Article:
When the official Steam mobile app was officially released for everyone on March 1 it’s one mercy was that you couldn’t use it to install games remotely. You could browse anywhere and buy as many games as you liked with the blissful abandon of a wanton spendthrift, but you still had to wait until you got home to actually install them. After that you had to wait a little or a lot longer for your purchases to actually download. For those of us with only marginally greater self-control than others this feature, or lack of one, helped keep our financially self-destructive urges in check by giving us a chance to talk ourselves down from splurging away money we didn’t have.
Valve have now begun the process of demolishing that last bastion of resistance with a new beta patch that lets you install games on your rig wherever you are. Our only saving grace is that the feature is still in beta but Steam feature betas tend to be mercilessly swift affairs, meaning it probably won’t be long before all our wallets begin spontaneously haemorrhaging. Doesn’t matter whether you’ve popped round your nan’s for a cup of tea or gone on holiday abroad. If you’re away from your PC and you’ve got your phone with the Steam app on it you can buy a game, set it to automatically install and be able to play it within minutes of coming home. So insidious, yet oh-so convenient.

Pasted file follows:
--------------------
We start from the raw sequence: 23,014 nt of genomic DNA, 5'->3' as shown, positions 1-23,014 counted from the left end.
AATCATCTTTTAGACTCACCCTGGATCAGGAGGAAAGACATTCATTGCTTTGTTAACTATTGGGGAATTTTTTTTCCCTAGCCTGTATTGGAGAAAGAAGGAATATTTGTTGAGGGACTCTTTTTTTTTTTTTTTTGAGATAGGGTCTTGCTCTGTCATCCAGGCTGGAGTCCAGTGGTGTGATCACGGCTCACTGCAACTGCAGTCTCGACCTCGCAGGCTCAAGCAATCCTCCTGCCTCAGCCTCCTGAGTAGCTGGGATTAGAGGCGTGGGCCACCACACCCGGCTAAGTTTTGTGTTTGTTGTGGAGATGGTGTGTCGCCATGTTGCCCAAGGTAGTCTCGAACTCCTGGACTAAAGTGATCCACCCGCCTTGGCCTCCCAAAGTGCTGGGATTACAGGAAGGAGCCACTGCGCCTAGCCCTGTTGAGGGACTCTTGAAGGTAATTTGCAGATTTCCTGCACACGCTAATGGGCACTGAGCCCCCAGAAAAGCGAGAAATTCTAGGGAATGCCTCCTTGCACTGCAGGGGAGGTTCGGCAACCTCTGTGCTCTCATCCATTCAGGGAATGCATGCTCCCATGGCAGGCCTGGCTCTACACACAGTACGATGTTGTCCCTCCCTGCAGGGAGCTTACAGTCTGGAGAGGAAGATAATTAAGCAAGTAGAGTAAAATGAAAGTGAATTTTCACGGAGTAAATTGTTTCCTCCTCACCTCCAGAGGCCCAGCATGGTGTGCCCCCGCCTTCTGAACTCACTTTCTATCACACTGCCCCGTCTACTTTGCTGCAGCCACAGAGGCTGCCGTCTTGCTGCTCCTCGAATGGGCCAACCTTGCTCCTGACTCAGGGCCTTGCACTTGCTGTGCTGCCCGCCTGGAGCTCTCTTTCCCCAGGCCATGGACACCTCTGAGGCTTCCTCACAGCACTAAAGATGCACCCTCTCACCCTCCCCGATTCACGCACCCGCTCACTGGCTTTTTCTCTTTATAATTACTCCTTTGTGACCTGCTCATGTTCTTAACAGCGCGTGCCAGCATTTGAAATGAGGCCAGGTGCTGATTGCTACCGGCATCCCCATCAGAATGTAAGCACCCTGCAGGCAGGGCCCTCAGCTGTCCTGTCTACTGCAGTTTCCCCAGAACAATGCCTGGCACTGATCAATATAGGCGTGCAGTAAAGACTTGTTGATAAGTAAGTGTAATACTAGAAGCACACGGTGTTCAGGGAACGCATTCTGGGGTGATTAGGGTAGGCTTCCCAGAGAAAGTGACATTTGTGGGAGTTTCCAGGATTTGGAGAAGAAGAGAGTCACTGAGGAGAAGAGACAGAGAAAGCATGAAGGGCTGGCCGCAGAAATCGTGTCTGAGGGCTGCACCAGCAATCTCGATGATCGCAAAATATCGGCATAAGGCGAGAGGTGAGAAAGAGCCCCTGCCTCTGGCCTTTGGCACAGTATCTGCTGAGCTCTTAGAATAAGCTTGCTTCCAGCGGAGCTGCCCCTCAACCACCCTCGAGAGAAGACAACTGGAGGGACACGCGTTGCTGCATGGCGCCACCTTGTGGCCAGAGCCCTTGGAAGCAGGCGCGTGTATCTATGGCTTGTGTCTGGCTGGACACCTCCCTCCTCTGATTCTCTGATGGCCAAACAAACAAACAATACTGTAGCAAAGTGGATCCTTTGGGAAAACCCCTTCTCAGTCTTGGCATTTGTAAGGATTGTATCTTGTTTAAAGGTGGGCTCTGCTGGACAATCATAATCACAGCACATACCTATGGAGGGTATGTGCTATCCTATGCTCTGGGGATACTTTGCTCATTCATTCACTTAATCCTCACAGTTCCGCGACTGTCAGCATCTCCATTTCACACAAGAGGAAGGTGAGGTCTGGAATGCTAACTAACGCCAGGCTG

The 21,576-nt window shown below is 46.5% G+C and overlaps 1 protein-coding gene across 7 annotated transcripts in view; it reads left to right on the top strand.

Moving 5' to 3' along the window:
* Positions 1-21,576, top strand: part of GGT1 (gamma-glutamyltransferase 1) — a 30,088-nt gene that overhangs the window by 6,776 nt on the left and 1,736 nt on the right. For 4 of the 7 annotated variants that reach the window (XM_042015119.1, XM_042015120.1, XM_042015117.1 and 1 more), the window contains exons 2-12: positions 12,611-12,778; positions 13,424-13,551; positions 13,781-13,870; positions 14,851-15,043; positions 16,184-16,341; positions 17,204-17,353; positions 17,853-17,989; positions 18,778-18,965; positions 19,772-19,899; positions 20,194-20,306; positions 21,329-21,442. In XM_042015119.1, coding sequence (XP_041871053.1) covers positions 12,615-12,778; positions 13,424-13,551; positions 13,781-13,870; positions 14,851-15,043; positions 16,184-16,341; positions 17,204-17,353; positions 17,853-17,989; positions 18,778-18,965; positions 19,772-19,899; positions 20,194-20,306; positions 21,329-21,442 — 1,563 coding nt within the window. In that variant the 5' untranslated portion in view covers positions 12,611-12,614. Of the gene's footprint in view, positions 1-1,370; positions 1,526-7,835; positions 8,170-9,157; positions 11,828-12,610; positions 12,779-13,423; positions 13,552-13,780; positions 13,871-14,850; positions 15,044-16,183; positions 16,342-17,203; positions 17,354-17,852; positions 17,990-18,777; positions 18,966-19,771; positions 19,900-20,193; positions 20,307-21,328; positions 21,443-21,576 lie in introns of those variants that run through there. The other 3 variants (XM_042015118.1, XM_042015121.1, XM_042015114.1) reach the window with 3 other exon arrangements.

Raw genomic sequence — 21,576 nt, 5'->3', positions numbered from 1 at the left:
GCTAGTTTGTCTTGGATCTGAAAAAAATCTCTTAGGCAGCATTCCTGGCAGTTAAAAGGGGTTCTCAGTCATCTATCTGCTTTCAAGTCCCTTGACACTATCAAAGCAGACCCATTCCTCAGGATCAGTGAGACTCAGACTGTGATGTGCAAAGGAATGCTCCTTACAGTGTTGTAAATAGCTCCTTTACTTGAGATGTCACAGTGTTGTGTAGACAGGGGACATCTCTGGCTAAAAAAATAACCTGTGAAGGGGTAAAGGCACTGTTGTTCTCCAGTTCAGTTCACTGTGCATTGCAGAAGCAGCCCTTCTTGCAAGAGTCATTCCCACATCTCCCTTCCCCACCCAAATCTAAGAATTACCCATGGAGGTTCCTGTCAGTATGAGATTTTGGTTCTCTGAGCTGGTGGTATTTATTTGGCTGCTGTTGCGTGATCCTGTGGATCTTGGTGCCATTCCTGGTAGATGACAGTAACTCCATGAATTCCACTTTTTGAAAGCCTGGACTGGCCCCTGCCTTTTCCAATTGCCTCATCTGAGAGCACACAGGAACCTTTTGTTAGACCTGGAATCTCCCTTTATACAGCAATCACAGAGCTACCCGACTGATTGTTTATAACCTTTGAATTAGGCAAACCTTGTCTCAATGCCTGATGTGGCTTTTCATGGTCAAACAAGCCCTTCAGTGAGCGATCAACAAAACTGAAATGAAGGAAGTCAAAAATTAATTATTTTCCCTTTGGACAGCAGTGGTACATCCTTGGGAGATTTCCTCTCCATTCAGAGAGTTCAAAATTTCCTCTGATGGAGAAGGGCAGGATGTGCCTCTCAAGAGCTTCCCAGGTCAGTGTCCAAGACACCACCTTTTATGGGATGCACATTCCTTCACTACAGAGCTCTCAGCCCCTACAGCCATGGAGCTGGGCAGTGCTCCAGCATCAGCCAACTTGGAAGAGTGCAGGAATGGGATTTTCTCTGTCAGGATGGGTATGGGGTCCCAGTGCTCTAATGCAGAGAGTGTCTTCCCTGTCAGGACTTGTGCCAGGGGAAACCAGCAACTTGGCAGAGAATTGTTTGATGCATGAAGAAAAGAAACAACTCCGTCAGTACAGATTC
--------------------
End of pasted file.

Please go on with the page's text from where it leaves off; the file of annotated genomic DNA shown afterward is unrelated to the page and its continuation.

Why stop at one? You could grab a bunch of sweet, sweet deals from your desk at work and they could all be installed, ready and waiting for when you finally stumble in through your front door: palms sweating, hands shaking, bank-account empty. Assuming you leave your PC or Mac on all day that is, something most people tend not to do. So if you have the willpower to avoid “accidentally” leaving it on after checking your email before work you can significantly reduce the risk of SNC (Sudden No-Cash) syndrome. You can’t take our money that easily Valve, do you hear me?! I am not a walking wallet, I am a free man!
Unless…oh gods, what if Valve figure out a way to turn-on our computers remotely? Imagine browsing the Steam store on your phone and receiving the following notification: “Hi! We see you’ve been browsing the store but your computer was powered down, so we’ve taken the liberty of turning it on for you.” No, Valve wouldn’t be so gauche as that. They’d ask your permission first, nicely and politely, timed with scientific laser accuracy for when you’re most vulnerable. In that fraction of time between the tick-and-tock of expenditure and prudence when your trembling finger hovers above the purchase button.
“Would you like us to turn on your computer for you? Really, it’s no trouble. Give us the word and you can begin installing this game straight away!“
Does anyone know if Valve accepts contracts for indentured servitude?